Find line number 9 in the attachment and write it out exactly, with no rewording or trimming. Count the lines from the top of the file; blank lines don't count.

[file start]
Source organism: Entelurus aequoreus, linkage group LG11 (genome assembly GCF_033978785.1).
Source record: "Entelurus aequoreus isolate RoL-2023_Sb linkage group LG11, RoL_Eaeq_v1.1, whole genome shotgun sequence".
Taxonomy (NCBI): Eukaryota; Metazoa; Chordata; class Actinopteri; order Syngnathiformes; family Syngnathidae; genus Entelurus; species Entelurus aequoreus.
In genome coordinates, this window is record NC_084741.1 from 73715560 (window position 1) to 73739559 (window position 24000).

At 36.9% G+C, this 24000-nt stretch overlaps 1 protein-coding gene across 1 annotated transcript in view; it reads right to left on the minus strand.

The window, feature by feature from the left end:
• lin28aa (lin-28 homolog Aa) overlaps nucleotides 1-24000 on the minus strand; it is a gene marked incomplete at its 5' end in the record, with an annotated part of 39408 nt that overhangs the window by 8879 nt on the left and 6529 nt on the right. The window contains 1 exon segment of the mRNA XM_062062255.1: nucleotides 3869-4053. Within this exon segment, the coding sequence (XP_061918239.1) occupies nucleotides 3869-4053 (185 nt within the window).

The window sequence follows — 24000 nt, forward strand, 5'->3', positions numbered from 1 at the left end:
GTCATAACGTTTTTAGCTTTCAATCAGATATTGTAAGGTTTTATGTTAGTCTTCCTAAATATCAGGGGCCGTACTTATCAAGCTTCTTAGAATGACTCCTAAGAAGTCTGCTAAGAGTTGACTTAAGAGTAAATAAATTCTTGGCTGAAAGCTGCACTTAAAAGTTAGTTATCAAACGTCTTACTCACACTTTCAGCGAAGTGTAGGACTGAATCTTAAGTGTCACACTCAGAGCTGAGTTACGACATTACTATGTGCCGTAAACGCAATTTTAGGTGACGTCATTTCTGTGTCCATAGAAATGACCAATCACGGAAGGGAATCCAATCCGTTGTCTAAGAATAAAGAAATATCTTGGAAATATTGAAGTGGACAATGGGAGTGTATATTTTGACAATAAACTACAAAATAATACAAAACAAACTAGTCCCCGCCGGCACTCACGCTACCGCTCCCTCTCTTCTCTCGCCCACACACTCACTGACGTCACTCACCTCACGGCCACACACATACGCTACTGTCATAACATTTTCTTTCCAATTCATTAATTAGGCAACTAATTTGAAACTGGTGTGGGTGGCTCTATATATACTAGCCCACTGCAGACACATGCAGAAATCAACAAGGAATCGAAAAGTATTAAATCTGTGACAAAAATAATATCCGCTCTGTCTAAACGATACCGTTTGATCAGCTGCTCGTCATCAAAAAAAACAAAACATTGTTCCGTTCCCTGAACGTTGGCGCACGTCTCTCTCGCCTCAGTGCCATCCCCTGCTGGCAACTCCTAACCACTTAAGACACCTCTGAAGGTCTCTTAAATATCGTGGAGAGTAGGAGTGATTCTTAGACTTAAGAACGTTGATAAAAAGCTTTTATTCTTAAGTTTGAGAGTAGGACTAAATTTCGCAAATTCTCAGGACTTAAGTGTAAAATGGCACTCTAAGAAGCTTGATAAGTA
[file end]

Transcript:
GTCATAACGTTTTTAGCTTTCAATCAGATATTGTAAGGTTTTATGTTAGTCTTCCTAAATATCAGGGGCCGTACTTATCAAGCTTCTTAGAATGACTCCTAAGAAGTCTGCTAAGAGTTGACTTAAGAGTAAATAAATTCTTGGCTGAAAGCTGCACTTAAAAGTTAGTTATCAAACGTCTTACTCACACTTTCAGCGAAGTGTAGGACTGAATCTTAAGTGTCACACTCAGAGCTGAGTTACGACATTACTATGTGCCGTAAACGCAATTTTAGGTGACGTCATTTCTGTGTCCATAGAAATGACCAATCACGGAAGGGAATCCAATCCGTTGTCTAAGAATAAAGAAATATCTTGGAAATATTGAAGTGGACAATGGGAGTGTATATTTTGACAATAAACTACAAAATAATACAAAACAAACTAGTCCCCGCCGGCACTCACGCTACCGCTCCCTCTCTTCTCTCGCCCACACACTCACTGACGTCACTCACCTCACGGCCACACACATACGCTACTGTCATAACATTTTCTTTCCAATTCATTAATTAGGCAACTAATTTGAAACTGGTGTGGGTGGCTCTATATATACTAGCCCACTGCAGACACATGCAGAAATCAACAAGGAATCGAAAAGTATTAAATCTGTGACAAAAATAATATCCGCTCTGTCTAAACGATACCGTTTGATCAGCTGCTCGTCATCAAAAAAAACAAAACATTGTTCCGTTCCCTGAACGTTGGCGCACGTCTCTCTCGCCTCAGTGCCATCCCCTGCTGGCAACTCCTAACCACTTAAGACACCTCTGAAGGTCTCTTAAATATCGTGGAGAGTAGGAGTGATTCTTAGACTTAAGAACGTTGATAAAAAGCTTTTATTCTTAAGTTTGAGAGTAGGACTAAATTTCGCAAATTCTCAGGACTTAAGTGTAAAATGGCACTCTAAGAAGCTTGATAAGTA